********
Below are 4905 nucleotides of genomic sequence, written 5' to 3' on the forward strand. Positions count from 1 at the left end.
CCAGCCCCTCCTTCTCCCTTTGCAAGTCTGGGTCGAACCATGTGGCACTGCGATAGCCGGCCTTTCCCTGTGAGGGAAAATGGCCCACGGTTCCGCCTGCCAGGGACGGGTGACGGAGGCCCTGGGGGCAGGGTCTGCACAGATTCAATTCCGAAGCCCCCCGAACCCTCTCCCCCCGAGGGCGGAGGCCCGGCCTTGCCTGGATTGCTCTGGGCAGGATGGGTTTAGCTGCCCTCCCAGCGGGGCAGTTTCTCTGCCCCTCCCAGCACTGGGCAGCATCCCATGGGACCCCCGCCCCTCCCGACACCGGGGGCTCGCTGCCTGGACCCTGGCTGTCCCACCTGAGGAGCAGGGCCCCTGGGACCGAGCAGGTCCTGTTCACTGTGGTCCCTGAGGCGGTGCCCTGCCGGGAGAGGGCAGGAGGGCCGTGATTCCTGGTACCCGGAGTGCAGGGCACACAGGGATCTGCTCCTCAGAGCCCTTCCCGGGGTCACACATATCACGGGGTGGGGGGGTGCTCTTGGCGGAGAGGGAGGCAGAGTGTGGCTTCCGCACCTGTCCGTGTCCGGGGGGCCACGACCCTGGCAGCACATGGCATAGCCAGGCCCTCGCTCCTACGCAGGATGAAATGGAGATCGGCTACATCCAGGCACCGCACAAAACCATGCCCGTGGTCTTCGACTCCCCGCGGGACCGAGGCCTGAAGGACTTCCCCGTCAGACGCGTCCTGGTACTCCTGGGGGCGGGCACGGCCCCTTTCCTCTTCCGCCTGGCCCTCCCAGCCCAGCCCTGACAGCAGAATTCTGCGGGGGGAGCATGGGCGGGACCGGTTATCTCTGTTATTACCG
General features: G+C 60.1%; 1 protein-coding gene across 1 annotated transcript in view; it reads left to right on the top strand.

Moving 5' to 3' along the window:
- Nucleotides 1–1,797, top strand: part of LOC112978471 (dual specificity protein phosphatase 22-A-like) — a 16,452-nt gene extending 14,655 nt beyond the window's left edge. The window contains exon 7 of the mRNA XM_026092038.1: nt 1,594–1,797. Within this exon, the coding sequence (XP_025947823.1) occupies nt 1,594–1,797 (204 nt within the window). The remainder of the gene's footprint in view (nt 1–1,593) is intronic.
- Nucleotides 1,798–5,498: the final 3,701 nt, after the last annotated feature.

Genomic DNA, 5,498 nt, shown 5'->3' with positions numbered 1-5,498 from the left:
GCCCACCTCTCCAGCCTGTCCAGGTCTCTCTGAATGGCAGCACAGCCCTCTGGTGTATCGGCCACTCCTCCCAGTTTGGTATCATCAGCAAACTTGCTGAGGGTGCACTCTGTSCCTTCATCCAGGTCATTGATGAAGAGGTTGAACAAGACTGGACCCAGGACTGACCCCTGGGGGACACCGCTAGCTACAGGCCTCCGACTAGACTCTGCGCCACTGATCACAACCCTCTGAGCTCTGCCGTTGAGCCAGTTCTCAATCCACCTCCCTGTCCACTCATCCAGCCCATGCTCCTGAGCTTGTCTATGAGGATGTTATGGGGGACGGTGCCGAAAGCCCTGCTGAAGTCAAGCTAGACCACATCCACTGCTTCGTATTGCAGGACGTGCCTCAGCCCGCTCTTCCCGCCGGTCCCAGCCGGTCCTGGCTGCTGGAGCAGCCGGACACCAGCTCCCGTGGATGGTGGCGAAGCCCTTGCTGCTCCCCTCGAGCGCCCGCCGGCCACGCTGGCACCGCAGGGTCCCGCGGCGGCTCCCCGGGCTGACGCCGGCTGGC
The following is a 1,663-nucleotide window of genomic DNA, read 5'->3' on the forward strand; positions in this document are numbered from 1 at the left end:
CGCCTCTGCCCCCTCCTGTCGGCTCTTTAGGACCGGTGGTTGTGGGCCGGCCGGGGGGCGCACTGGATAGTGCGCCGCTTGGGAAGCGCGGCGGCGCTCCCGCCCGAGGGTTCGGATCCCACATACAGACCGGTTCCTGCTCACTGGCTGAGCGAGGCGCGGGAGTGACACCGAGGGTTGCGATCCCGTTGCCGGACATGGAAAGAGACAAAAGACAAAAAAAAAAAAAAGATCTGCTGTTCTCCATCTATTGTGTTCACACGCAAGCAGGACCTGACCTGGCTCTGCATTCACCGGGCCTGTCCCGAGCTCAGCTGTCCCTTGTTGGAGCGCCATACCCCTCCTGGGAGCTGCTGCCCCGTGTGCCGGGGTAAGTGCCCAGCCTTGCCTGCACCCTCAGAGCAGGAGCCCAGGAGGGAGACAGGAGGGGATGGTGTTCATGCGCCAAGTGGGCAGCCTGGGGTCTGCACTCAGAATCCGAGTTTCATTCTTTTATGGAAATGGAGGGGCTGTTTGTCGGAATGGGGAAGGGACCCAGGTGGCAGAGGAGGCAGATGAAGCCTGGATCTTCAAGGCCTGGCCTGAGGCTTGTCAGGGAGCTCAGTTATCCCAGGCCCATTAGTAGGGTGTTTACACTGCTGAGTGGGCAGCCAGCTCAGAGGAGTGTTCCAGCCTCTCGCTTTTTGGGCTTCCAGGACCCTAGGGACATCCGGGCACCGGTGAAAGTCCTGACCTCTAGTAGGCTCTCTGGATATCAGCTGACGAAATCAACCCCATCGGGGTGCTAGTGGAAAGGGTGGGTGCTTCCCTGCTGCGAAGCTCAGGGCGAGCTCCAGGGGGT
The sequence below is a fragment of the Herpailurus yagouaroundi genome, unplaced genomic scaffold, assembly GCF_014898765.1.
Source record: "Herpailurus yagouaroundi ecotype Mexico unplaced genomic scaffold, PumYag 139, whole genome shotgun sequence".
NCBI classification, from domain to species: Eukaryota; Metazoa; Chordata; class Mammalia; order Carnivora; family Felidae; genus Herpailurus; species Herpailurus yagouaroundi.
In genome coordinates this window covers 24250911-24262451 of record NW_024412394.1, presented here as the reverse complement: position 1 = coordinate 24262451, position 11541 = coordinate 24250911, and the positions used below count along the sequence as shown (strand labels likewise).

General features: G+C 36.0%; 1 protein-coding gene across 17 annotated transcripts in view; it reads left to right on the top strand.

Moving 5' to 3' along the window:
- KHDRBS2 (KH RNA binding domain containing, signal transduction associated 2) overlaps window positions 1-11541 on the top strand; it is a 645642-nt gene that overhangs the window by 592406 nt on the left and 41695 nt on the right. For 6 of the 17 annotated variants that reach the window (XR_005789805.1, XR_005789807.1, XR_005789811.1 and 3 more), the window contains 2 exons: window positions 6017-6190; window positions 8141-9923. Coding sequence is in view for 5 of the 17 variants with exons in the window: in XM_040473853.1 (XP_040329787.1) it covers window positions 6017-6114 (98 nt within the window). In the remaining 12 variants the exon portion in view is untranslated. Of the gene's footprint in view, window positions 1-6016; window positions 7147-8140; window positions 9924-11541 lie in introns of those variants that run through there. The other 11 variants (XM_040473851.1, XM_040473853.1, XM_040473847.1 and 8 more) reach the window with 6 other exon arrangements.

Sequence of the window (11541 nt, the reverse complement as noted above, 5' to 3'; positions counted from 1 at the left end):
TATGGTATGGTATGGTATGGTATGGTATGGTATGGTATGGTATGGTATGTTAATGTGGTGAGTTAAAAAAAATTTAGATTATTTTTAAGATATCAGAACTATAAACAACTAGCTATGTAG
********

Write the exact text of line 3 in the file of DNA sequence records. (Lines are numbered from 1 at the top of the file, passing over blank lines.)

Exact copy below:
General features: G+C 60.1%; 1 protein-coding gene across 1 annotated transcript in view; it reads left to right on the top strand.